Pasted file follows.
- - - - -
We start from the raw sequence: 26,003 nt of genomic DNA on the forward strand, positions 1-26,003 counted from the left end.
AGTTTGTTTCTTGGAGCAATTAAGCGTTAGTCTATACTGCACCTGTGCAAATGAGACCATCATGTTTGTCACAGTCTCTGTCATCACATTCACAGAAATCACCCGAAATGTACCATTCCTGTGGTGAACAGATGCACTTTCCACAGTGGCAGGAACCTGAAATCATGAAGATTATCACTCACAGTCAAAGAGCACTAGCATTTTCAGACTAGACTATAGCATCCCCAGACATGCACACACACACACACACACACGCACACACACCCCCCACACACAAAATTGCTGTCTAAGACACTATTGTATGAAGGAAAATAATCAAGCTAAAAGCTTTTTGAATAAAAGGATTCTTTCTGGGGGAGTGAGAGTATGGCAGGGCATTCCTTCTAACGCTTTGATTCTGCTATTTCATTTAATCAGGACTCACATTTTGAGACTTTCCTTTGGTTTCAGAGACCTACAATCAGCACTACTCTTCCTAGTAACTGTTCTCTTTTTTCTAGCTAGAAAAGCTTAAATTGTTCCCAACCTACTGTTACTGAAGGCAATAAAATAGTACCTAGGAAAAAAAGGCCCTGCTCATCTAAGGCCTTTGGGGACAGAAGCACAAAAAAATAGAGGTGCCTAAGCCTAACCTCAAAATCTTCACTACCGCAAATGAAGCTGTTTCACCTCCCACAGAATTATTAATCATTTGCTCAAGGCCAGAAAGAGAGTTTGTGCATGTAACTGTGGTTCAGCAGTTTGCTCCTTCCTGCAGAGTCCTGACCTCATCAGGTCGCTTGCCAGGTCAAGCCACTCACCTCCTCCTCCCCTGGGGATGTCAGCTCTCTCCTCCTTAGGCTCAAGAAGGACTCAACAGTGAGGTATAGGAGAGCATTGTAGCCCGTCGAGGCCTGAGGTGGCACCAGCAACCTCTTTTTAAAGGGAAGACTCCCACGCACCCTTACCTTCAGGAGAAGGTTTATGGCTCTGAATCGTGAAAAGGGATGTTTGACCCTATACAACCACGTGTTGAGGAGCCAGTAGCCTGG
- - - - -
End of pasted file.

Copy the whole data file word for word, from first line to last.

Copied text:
We start from the raw sequence: 26,003 nt of genomic DNA on the forward strand, positions 1-26,003 counted from the left end.
AGTTTGTTTCTTGGAGCAATTAAGCGTTAGTCTATACTGCACCTGTGCAAATGAGACCATCATGTTTGTCACAGTCTCTGTCATCACATTCACAGAAATCACCCGAAATGTACCATTCCTGTGGTGAACAGATGCACTTTCCACAGTGGCAGGAACCTGAAATCATGAAGATTATCACTCACAGTCAAAGAGCACTAGCATTTTCAGACTAGACTATAGCATCCCCAGACATGCACACACACACACACACACACGCACACACACCCCCCACACACAAAATTGCTGTCTAAGACACTATTGTATGAAGGAAAATAATCAAGCTAAAAGCTTTTTGAATAAAAGGATTCTTTCTGGGGGAGTGAGAGTATGGCAGGGCATTCCTTCTAACGCTTTGATTCTGCTATTTCATTTAATCAGGACTCACATTTTGAGACTTTCCTTTGGTTTCAGAGACCTACAATCAGCACTACTCTTCCTAGTAACTGTTCTCTTTTTTCTAGCTAGAAAAGCTTAAATTGTTCCCAACCTACTGTTACTGAAGGCAATAAAATAGTACCTAGGAAAAAAAGGCCCTGCTCATCTAAGGCCTTTGGGGACAGAAGCACAAAAAAATAGAGGTGCCTAAGCCTAACCTCAAAATCTTCACTACCGCAAATGAAGCTGTTTCACCTCCCACAGAATTATTAATCATTTGCTCAAGGCCAGAAAGAGAGTTTGTGCATGTAACTGTGGTTCAGCAGTTTGCTCCTTCCTGCAGAGTCCTGACCTCATCAGGTCGCTTGCCAGGTCAAGCCACTCACCTCCTCCTCCCCTGGGGATGTCAGCTCTCTCCTCCTTAGGCTCAAGAAGGACTCAACAGTGAGGTATAGGAGAGCATTGTAGCCCGTCGAGGCCTGAGGTGGCACCAGCAACCTCTTTTTAAAGGGAAGACTCCCACGCACCCTTACCTTCAGGAGAAGGTTTATGGCTCTGAATCGTGAAAAGGGATGTTTGACCCTATACAACCACGTGTTGAGGAGCCAGTAGCCTGG